Lungwort can be grown in pots, as long as the pot is large enough to allow the creeping roots to spread and has sufficient space to prevent the plant from becoming pot bound too soon.  A wonderful hardy perennial, lungwort prefers a moist but well drained soil with a good amount of leaf mould added.  The flowers will cross pollinate, so if you have several varieties in your garden and you want to increase a particular plant, it is best to do so from root divisions and not from seed.

To keep plants healthy and full of vigor it's recommended that you lift, divide and replant lungwort every 4 to 5 years.  Lungwort self seeds freely and can quickly take over a garden if left unchecked.  Seeds can be sown directly into the ground from early spring or you can divide existing plants in the autumn.

Lungwort can be prone to powdery mildew in dry periods and when the leaves die back come autumn. The best way to treat this is to remove the diseased leaves and dispose of them, either by burning or throwing away.  Do not put the diseased leaves into your compost bin!

General Use

Lungwort is a good herb to grow in gardens that are plagued with slugs and snails.  Some say that these little molluscs don't like the hairy foliage, but it is more likely that they avoid the toxic alkaloids and saponins that are present in the plant.

The young leaves can be picked and used to make soups and salads.  In medieval times, lungwort was a popular pot herb for adding to stews and savoury dishes.

The flowers are good for spring floral arrangements and both the flowers and leaves can be dried for adding to pot-pourri.

Medicinal Use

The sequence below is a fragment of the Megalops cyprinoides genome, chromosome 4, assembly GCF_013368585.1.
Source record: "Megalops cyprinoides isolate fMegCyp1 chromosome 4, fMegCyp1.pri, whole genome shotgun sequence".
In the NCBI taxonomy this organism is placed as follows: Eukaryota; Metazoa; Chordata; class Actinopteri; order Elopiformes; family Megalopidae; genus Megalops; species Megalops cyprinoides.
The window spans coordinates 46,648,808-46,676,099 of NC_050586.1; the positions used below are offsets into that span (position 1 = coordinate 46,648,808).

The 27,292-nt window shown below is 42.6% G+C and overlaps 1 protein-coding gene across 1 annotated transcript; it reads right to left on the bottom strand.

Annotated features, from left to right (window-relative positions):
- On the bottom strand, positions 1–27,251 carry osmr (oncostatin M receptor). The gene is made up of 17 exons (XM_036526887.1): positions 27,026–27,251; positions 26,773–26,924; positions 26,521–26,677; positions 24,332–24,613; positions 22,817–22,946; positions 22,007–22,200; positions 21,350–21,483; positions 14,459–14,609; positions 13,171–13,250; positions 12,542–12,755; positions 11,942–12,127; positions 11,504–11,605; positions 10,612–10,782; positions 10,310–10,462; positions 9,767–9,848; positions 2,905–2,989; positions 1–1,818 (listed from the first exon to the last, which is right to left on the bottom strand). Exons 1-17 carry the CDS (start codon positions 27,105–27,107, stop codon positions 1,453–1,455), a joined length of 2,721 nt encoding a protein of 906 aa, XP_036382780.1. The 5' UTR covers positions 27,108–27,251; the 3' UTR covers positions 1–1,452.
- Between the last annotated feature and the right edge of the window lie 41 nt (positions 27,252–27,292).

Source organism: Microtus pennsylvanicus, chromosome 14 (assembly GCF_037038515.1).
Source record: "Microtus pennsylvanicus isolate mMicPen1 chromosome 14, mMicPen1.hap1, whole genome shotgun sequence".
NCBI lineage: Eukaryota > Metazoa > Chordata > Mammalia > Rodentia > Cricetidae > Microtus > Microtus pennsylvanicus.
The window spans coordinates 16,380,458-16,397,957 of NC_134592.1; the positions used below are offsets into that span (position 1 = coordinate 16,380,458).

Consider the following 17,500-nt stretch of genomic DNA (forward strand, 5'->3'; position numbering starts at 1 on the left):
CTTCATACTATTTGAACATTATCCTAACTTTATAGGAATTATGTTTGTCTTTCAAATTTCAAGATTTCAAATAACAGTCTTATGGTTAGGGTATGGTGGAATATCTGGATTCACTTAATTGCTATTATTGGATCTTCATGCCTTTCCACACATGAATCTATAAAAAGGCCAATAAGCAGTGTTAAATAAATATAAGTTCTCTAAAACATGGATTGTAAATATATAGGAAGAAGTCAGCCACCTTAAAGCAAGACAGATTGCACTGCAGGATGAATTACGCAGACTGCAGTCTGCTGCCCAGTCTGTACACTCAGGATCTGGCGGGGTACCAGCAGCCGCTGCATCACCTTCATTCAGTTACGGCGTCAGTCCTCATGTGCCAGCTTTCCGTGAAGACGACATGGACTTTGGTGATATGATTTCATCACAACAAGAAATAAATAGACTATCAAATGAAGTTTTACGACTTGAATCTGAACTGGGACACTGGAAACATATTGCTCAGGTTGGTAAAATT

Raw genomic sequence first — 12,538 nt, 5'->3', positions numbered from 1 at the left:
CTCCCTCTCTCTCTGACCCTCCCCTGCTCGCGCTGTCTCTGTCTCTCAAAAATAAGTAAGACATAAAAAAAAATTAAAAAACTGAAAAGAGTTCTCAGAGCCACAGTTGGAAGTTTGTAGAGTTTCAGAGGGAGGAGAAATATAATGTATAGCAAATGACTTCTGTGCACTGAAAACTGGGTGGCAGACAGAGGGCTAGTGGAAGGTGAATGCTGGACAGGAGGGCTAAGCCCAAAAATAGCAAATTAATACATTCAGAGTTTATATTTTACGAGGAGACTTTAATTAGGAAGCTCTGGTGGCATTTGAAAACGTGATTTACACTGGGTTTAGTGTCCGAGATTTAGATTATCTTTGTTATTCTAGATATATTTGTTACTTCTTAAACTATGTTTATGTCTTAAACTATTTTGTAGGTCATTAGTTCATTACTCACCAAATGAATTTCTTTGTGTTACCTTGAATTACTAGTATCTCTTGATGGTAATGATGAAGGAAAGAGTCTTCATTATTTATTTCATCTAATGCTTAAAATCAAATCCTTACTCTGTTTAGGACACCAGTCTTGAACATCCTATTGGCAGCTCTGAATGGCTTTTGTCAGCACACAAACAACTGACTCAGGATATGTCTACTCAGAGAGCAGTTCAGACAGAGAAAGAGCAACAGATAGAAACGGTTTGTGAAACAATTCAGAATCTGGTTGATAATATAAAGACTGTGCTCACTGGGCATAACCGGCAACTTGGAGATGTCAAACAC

Anybody reading Culpeper's Complete Herbal can be forgiven for being a little confused when they read his account of Lungwort, P. Officinalis:-

"Lungwort is a kind of moss that groweth on sundry sorts of trees, especially oaks and beeches, with broad, greyish, tough leaves diversely folded, crumpled, and gashed in on the edges, and some spotted also with many small spots on the upper side.  It was never seen to bear any stalk or flower at any time."

Lewis Palmer
Pulmonaria saccharata
'Lewis Palmer'

Although Culpeper does state that lungwort is useful for treating diseases of the lungs and for coughs and wheezing, I'd hazard a guess that he was referring to something more like the lungmoss (Lobaria pulmonaria), a lichen that also gets referred to as Lungwort in some publications, rather than P. officinalis.

Medicinally only the leaves are used.  They contain saponins, allantoins, silica, flavonoids, tannins, vitamin C and mucilage.  Lungwort has long been used as a herbal treatment for lung diseases, such as tuberculosis, asthma and coughs.  The success of lungwort in treating these conditions may be down to the fact that it contains antibiotics which act against bacteria.  The silica and allantoin content of lungwort may be the reason this herb is recommended for its wound healing properties and for use externally for treating eczema, hemorrhoids, varicose veins, wounds and burns.  The leaves are astringent and have been used to help staunch bleeding.  When made into a tea, the leaves are also used as an expectorant, to relieve congestion and ease a sore throat (often mixed with coltsfoot and cowslip flowers).

There is an excellent remedy for Thyme & Lungwort Syrup on page 84 of The Herb Society's Home Herbal by Penelope Ody MNIMH (ISBN 0-7513-0166-3). This syrup is brilliant for treating chesty coughs.  It is made with dried lungwort leaves, thyme, cowslip flowers and liquorice, amongst other ingredients.

Caution: It is now known that lungwort, like one of its sister plants in the borage family, comfrey (Symphytum officinale), contains toxic pyrrolizidin alkaloids, so its internal use without medical supervision is not recommended.  It is also not advised to take this herb over a long period of time or if you are pregnant or a nursing mother.